Shoppers throughout Europe are enjoying a greater variety of organic potatoes at more affordable prices, according to researchers who publish an international study today.
Several varieties of organic potato, suitable for a range of national palates and cuisine, are adorning supermarket shelves across the continent for the first time.
A European study, led by Nafferton Ecological Farming Group at the University of Newcastle upon Tyne, found up to ten varieties of potatoes, which can be grown without using chemical fertilisers and pesticides whilst being particularly resistant to the deadly fungal disease, blight. Most of these are newly available on supermarket shelves throughout the continent.
'Designer composts' were created as part of the project, and were shown to increase organic potato crop yields by up to 40 per cent. New and effective organic crop management strategies have also been tried and tested.
Results of the project (called Blight-MOP), which involved 13 partners in Europe, will be presented today at a conference in Newcastle hosted by the Soil Association and the University of Newcastle upon Tyne.
One of the project's main objectives was to encourage more consumers and producers to 'go organic' - currently just four per cent of shoppers buy organic vegetables.
Among the newly-available organic potato selection are two Scottish varieties, Eve Balfour and Lady Balfour, which have been bred by the Scottish Crop Research Institute and are on UK supermarket shelves. Other examples include a "purple" potato from Hungary.
Shoppers can spend up to twice as much on organic potatoes than other varieties. Organic farmers do not have powerful chemical fertilisers and pesticides in their armoury, meaning harvests are much smaller than conventional crops grown on similarly-sized areas of land.
Organic farmers' main weapons against blight - which caused widespread famine in the UK in the 1840s and is extremely difficult to control - are mineral copper sprays, and even these are not popular with consumers.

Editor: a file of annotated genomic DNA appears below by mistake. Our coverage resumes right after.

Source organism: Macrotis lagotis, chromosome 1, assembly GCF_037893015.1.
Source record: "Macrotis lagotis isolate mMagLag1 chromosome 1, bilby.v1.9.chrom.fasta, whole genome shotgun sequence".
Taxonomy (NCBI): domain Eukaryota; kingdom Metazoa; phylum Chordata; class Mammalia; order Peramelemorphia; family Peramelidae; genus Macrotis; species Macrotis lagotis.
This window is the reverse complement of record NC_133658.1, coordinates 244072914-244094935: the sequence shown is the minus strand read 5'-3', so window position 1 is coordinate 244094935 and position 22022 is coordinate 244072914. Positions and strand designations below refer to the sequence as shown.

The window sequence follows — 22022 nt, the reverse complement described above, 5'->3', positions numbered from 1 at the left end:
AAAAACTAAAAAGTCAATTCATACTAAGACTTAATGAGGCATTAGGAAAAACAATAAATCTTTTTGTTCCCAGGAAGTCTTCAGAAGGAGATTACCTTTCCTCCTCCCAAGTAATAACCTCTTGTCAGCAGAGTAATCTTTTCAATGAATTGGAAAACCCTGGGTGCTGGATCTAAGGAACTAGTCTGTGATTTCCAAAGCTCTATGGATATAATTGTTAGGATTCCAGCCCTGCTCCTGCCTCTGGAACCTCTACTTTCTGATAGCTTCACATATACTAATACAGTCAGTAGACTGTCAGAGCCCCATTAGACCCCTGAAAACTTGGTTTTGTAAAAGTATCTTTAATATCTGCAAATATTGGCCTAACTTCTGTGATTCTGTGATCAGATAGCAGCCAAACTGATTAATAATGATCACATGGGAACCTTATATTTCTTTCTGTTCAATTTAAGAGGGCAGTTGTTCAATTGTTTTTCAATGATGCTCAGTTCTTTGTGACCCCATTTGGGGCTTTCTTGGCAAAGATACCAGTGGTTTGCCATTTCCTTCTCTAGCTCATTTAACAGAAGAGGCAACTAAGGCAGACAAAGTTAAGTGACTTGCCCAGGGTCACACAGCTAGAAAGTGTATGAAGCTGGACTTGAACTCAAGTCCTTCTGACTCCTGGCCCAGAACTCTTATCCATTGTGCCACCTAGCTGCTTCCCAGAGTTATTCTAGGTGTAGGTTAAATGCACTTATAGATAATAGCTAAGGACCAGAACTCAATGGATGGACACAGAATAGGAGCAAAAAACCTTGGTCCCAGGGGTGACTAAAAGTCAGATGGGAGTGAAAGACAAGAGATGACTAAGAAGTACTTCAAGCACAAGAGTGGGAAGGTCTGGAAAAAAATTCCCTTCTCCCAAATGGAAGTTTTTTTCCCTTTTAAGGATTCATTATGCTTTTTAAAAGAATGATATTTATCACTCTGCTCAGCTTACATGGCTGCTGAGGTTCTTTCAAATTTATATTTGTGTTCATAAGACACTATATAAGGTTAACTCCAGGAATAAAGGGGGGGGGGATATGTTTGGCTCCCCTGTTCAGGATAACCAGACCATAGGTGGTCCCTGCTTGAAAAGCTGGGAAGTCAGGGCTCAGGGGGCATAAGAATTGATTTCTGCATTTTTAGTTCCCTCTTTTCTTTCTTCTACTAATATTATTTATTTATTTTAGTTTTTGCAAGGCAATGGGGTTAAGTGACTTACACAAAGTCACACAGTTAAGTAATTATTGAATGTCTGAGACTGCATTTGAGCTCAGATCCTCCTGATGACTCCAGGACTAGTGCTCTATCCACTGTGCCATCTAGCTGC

Researchers found some blight-management strategies, which would allow farmers to do away with the copper sprays but not at the expense of a reduction in crop size.
Professor Carlo Leifert, leader of the Nafferton Ecological Farming Group at Newcastle University, said: "Until now it's been hard to find varieties of potato that can be grown organically but can resist blight, and it's taken a lot of investigation to get this far.
"From a European perspective, you can't really find a 'one size fits all' solution to the organic problem. For instance, a potato that's popular with the Swiss for making dishes such as tartiflette and rosti, may not suit what the British consumer wants for baked potato, mash and chips.
"Essentially, the Blight-MOP project has ensured that organic potatoes of the future will be more widely available and of an equal, if not better, quality and closer to the price of potatoes grown using chemicals.
"Hopefully we can then encourage more consumers and farmers alike to take the healthy eating option and go organic," said Professor Leifert, adding that valuable lessons from the exercise could be transferred to other aspects of organic vegetable production.
Patrick Holden, director of the Soil Association, said, "The results from the research are good news for farmers and consumers. Organic potato growing can be technically challenging and we hope that these blight resistant varieties will enable UK organic farmers to produce more potatoes and reduce the reliance of imports. It is encouraging that the supermarkets are recognising the challenges of growing organic potatoes and have started giving these new varieties a chance on the supermarket shelf."
Source: Eurekalert & othersLast reviewed: By John M. Grohol, Psy.D. on 21 Feb 2009
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